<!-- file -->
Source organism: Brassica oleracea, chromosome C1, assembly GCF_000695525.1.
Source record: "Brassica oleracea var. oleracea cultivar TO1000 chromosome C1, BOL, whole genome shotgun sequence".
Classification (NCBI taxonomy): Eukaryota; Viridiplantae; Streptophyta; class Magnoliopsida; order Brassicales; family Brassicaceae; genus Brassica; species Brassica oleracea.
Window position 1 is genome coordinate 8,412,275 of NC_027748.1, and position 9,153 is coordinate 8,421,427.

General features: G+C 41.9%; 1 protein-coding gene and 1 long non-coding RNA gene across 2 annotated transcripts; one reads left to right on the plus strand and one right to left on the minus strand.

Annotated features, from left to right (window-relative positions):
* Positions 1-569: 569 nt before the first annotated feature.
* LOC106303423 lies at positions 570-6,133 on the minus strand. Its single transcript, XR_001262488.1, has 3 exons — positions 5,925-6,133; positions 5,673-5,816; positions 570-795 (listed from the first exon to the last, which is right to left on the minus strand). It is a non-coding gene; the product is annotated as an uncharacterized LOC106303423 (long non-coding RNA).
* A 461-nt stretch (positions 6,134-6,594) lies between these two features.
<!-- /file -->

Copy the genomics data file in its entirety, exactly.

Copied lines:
Source organism: Brassica oleracea, chromosome C1, assembly GCF_000695525.1.
Source record: "Brassica oleracea var. oleracea cultivar TO1000 chromosome C1, BOL, whole genome shotgun sequence".
Classification (NCBI taxonomy): Eukaryota; Viridiplantae; Streptophyta; class Magnoliopsida; order Brassicales; family Brassicaceae; genus Brassica; species Brassica oleracea.
Window position 1 is genome coordinate 8,412,275 of NC_027748.1, and position 9,153 is coordinate 8,421,427.

General features: G+C 41.9%; 1 protein-coding gene and 1 long non-coding RNA gene across 2 annotated transcripts; one reads left to right on the plus strand and one right to left on the minus strand.

Annotated features, from left to right (window-relative positions):
* Positions 1-569: 569 nt before the first annotated feature.
* LOC106303423 lies at positions 570-6,133 on the minus strand. Its single transcript, XR_001262488.1, has 3 exons — positions 5,925-6,133; positions 5,673-5,816; positions 570-795 (listed from the first exon to the last, which is right to left on the minus strand). It is a non-coding gene; the product is annotated as an uncharacterized LOC106303423 (long non-coding RNA).
* A 461-nt stretch (positions 6,134-6,594) lies between these two features.